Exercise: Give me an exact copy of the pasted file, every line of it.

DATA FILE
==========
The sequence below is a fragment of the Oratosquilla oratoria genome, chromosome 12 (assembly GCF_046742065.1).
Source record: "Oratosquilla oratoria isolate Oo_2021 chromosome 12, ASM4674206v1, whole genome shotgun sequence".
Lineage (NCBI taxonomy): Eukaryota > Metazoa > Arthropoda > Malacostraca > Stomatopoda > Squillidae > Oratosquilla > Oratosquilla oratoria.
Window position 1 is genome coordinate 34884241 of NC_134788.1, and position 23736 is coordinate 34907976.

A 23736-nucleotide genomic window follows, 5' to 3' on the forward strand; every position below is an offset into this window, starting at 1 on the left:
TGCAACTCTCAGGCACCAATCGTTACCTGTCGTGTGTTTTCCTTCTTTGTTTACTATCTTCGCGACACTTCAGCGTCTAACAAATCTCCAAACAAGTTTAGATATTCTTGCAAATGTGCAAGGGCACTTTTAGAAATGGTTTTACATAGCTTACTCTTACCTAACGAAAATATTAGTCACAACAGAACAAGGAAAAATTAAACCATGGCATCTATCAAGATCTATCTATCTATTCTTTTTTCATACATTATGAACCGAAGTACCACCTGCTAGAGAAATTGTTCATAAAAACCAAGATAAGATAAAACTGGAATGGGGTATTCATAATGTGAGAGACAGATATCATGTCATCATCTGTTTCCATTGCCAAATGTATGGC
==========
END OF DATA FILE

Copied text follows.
The sequence below is a fragment of the Oratosquilla oratoria genome, chromosome 12 (assembly GCF_046742065.1).
Source record: "Oratosquilla oratoria isolate Oo_2021 chromosome 12, ASM4674206v1, whole genome shotgun sequence".
Lineage (NCBI taxonomy): Eukaryota > Metazoa > Arthropoda > Malacostraca > Stomatopoda > Squillidae > Oratosquilla > Oratosquilla oratoria.
Window position 1 is genome coordinate 34884241 of NC_134788.1, and position 23736 is coordinate 34907976.

A 23736-nucleotide genomic window follows, 5' to 3' on the forward strand; every position below is an offset into this window, starting at 1 on the left:
TGCAACTCTCAGGCACCAATCGTTACCTGTCGTGTGTTTTCCTTCTTTGTTTACTATCTTCGCGACACTTCAGCGTCTAACAAATCTCCAAACAAGTTTAGATATTCTTGCAAATGTGCAAGGGCACTTTTAGAAATGGTTTTACATAGCTTACTCTTACCTAACGAAAATATTAGTCACAACAGAACAAGGAAAAATTAAACCATGGCATCTATCAAGATCTATCTATCTATTCTTTTTTCATACATTATGAACCGAAGTACCACCTGCTAGAGAAATTGTTCATAAAAACCAAGATAAGATAAAACTGGAATGGGGTATTCATAATGTGAGAGACAGATATCATGTCATCATCTGTTTCCATTGCCAAATGTATGGC